Ainu and the Antique Store: Minnesota Edition
After 12 months of research in Hokkaido, I returned to California in 2014 to finish my dissertation. It was a large and intimidating project, and I worked off the stress by surfing antique shops throughout SoCal. All those years ago, I wrote a post about a pair of Ainu nipopo dolls that I stumbled across in an Orange antique shop. It reminded me of the travel economy and the emergence of these dolls as a staple of the tourist trade.
Old habits die hard. Not too long ago, I was doing some antique shopping in Hopkins, Minnesota. I came across some great Japanese stereoviews which I picked up, in addition to Meiji-era maps that were likely inserts in Western travelogues. But imagine my surprise when I spotted this woman out of the corner of my eye. She was standing on a shelf too high for me to reach. When we finally brought her down from her long-time resting place, her tag merely read “ethnic doll.” I decided that she would join her Orange County friends. When I brought her up to the register, the clerk examined her closely and explained to me how this was likely a wooden figure of Norwegian or Swedish origin, pointing out the details that led her to a conclusion: the rough hewn surface, the patterns in the clothing, and finally, the facial features. She looked at me with suspicion when I explained that it was a doll from Japan, from the indigenous people in the north called the Ainu. I can’t say I blame her skepticism… What would an Ainu nipopo be doing in a Minnesota antique shop, anyway? Considering the Scandavian roots of those that settled this region, a Swedish or Norwegian doll would be much easier to accept. But in some ways, she may not have been too far off the mark. The Ainu did not begin carving bears or nipopo dolls for tourist consumption until they fell into hard economic times in the 1920s. The practice may have been inspired by the works being created in Scandanavia. It is an interesting linked history.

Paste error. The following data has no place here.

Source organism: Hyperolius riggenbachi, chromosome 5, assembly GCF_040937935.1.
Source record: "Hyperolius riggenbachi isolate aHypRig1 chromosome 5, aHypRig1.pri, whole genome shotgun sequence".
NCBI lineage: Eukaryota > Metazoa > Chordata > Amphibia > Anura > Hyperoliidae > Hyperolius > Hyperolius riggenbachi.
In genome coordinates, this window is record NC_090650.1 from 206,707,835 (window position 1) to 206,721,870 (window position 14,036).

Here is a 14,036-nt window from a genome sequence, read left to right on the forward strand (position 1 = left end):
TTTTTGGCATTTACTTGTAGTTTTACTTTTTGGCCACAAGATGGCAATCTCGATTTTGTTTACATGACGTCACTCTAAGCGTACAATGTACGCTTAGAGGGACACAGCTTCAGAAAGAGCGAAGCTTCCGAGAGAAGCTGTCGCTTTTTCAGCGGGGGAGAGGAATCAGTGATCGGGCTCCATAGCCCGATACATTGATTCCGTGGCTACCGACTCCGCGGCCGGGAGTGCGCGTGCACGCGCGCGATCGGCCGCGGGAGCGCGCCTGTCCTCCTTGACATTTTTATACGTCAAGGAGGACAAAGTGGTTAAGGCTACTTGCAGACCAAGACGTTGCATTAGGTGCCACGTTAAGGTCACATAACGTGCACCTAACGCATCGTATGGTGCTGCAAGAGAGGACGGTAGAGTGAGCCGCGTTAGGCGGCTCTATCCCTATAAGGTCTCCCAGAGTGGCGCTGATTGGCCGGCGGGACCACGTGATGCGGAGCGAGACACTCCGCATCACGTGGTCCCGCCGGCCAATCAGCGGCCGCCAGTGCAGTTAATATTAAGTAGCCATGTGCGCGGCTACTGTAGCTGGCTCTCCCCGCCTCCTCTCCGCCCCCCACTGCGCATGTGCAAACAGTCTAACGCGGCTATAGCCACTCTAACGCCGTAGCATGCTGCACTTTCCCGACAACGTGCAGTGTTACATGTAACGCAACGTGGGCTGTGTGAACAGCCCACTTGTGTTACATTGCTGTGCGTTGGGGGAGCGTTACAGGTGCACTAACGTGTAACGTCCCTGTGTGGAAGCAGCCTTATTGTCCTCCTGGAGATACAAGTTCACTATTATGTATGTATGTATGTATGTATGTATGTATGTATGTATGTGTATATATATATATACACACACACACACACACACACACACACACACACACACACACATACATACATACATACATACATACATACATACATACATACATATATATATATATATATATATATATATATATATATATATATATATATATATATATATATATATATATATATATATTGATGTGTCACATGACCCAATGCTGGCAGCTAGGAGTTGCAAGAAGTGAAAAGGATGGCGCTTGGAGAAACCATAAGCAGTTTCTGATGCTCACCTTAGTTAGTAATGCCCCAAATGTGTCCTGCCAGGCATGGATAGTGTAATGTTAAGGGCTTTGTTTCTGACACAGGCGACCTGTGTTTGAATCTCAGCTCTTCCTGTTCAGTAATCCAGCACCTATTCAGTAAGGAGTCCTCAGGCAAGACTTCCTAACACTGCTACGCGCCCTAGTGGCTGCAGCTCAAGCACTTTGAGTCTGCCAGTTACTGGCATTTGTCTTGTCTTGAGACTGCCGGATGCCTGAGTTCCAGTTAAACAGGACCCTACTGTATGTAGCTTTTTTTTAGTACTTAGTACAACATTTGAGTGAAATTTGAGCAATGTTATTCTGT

She lives in my office now and gives me cause to talk about my work with students. It never ceases to amaze me how a small doll can tell so much about this history.
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